Tea Canister thumbnail 1
Tea Canister thumbnail 2
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images
Image of Gallery in South Kensington
On display at V&A South Kensington
Ceramics, Room 138, The Harry and Carol Djanogly Gallery

Tea Canister

ca. 1750 (made)
Artist/Maker
Place of origin

Object Type
With no Chinese porcelain protypes to copy, British ceramic tea canisters of the 18th century took several different forms. They are mostly, however, square or octagonal with a wide cylindrical lip, and seem to derive from the japanned metal canisters used for displaying and dispensing tea and coffee in grocers' shops. By contrast, smarter tea canisters of glass or silver tended to copy the wooden tea chest, complete with its wavy metal edging and corners. Only later in the century was the little baluster-shaped canister copied by English porcelain factories (for example, Worcester) which imitated Chinese vase-like versions made solely for export.

Design & Designing
Although Staffordshire white stoneware had been perfected by about 1720, its possibilities for mass-production were not fully exploited until the 1740s. Then the techniques of press-moulding, slip-casting and enamelling were developed, and the drabness of the greyish stoneware surface was successfully relieved by the addition of all-over decoration (parallels may be drawn here with the development of British pressed glass after the mid-19th century). At first, desperate for ideas, the Staffordshire makers of block-moulds used old designs taken from Johann Nieuhoff's An Embassy from the East India Company of the United Provinces, to the Grand Tartar Chaim or Emperour of China, first published in English in 1669.


Object details
Categories
Object type
Materials and techniques
Salt-glazed stoneware and moulded
Brief description
Tea canister of salt-glazed stoneware, four-sided and oblong shape, and with a flat top and short neck, and moulded, maker unknown, made in Staffordshire, ca. 1750.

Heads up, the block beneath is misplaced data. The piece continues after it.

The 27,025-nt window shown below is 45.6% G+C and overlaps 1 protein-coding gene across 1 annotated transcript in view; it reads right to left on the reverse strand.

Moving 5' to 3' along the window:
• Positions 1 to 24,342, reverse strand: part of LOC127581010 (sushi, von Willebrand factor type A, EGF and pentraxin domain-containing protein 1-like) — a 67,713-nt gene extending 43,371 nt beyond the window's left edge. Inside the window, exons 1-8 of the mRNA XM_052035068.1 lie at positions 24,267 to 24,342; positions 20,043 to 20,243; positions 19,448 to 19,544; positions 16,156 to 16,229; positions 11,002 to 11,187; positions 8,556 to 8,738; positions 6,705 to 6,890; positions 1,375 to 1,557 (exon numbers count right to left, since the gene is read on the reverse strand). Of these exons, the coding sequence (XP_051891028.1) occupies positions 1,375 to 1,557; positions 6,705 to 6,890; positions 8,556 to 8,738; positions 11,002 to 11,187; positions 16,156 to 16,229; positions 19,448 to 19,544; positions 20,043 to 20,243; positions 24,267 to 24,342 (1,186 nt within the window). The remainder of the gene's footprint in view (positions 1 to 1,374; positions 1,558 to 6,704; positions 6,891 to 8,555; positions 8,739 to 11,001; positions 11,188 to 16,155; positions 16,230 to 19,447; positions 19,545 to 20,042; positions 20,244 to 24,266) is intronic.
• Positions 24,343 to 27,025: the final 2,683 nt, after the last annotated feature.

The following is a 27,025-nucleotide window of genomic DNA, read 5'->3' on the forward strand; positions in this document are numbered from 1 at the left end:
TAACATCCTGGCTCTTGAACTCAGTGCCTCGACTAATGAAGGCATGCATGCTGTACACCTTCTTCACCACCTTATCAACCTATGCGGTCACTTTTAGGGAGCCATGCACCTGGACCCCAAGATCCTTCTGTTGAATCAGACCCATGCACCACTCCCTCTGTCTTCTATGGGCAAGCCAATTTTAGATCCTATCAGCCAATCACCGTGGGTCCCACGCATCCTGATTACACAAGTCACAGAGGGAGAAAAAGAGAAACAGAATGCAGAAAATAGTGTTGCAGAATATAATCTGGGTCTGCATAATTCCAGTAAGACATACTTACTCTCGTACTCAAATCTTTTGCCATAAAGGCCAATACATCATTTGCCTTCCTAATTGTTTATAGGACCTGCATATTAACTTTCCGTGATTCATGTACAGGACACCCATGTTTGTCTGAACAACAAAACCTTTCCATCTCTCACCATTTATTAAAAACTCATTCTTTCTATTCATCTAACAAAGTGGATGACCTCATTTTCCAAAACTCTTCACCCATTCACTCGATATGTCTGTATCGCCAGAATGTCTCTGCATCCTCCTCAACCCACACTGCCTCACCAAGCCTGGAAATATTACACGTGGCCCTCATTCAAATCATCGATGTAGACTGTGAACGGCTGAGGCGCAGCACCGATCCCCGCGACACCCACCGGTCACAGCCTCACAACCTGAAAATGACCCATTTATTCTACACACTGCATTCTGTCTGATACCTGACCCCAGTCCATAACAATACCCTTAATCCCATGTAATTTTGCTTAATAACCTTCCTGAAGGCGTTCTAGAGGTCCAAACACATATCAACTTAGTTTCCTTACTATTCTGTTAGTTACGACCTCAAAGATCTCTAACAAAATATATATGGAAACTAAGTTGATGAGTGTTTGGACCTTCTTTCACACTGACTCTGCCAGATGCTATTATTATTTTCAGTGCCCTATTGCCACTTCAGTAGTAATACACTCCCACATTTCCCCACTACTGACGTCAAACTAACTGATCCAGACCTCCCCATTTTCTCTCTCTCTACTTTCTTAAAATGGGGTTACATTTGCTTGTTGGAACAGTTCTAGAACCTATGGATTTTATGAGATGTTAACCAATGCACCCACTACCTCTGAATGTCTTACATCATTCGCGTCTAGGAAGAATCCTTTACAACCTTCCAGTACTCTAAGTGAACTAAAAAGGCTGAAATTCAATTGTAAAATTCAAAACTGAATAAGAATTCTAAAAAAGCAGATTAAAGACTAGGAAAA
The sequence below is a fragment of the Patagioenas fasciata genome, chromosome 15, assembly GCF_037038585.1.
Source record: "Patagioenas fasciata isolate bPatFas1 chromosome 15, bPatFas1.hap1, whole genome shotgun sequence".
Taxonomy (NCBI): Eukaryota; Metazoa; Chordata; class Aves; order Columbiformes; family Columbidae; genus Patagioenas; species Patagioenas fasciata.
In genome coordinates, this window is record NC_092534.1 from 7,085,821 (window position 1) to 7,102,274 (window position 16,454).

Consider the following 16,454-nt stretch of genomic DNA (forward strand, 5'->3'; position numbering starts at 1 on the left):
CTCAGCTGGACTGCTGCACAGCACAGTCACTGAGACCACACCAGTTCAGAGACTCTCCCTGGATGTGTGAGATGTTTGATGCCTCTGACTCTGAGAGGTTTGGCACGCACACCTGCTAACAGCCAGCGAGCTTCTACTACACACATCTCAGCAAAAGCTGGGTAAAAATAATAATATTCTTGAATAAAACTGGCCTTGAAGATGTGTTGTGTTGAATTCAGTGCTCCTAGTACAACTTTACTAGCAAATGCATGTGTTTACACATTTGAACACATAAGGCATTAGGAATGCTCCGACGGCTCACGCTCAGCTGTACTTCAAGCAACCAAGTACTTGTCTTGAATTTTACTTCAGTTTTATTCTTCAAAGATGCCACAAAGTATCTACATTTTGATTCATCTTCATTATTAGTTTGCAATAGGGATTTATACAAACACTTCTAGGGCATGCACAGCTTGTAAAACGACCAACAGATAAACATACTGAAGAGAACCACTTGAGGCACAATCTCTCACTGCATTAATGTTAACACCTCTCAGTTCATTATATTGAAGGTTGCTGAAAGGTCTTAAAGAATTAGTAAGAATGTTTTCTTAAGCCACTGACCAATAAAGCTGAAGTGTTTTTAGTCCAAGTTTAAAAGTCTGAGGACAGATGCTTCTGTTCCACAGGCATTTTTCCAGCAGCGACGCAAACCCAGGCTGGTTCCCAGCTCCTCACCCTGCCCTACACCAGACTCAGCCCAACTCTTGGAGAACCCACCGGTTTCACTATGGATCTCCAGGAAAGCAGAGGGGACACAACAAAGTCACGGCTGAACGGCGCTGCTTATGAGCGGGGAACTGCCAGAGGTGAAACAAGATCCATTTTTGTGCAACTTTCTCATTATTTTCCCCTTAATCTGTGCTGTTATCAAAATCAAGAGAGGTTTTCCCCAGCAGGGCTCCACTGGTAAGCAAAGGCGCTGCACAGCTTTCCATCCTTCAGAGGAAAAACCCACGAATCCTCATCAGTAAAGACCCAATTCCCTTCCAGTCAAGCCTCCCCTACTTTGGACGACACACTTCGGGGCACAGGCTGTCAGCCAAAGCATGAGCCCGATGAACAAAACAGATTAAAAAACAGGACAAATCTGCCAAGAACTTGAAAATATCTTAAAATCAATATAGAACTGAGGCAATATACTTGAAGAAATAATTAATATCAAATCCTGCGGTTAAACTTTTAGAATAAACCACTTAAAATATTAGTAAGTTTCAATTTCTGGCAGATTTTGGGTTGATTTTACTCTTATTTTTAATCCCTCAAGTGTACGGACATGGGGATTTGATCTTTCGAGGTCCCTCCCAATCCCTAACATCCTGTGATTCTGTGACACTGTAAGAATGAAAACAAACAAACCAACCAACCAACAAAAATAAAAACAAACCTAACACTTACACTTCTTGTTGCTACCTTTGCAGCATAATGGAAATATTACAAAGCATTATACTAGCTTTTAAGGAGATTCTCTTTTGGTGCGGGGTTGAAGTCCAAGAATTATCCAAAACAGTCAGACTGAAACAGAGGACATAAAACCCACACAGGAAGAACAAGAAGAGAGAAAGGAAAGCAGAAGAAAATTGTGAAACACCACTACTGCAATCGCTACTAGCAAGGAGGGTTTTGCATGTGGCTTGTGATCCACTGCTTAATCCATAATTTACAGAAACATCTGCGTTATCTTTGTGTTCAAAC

Physical description
Tea canister of salt-glazed stoneware, four-sided and oblong shape, and with a flat top and short neck, and moulded on one of the two larger sides with a flowering tea-shrub and 'CIA or TE herb', and on the other, a vine growing over a tree accompanied by a scroll inscribed 'Herb Te', and at the top is a border of cresting.
Dimensions
  • Approx. height: 9.5cm
  • Approx. width: 6.7cm
Dimensions checked: Registered Description; 01/01/1998 by KN
Marks and inscriptions
  • 'CIA or TE herb' (Moulded on one side)
  • 'Herb Te' (On one side)
Gallery label
British Galleries: The flowering tree decorating this tea caddy is a tea bush taken from a 17th-century European print. The inscription 'CIA' is derived from the Chinese word for tea, Ch'a, and the expression to have 'a cup of char' is still used today.(27/03/2003)
Credit line
Given by Lady Charlotte Schreiber
Object history
One of a pair with 414:958-1885 (Sch. II 122).
Subjects depicted
Summary
Object Type
With no Chinese porcelain protypes to copy, British ceramic tea canisters of the 18th century took several different forms. They are mostly, however, square or octagonal with a wide cylindrical lip, and seem to derive from the japanned metal canisters used for displaying and dispensing tea and coffee in grocers' shops. By contrast, smarter tea canisters of glass or silver tended to copy the wooden tea chest, complete with its wavy metal edging and corners. Only later in the century was the little baluster-shaped canister copied by English porcelain factories (for example, Worcester) which imitated Chinese vase-like versions made solely for export.

Design & Designing
Although Staffordshire white stoneware had been perfected by about 1720, its possibilities for mass-production were not fully exploited until the 1740s. Then the techniques of press-moulding, slip-casting and enamelling were developed, and the drabness of the greyish stoneware surface was successfully relieved by the addition of all-over decoration (parallels may be drawn here with the development of British pressed glass after the mid-19th century). At first, desperate for ideas, the Staffordshire makers of block-moulds used old designs taken from Johann Nieuhoff's An Embassy from the East India Company of the United Provinces, to the Grand Tartar Chaim or Emperour of China, first published in English in 1669.
Other number
Sch. II 122A - Schreiber number
Collection
Accession number
414:958/A-1885

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Record createdFebruary 23, 2009
Record URL
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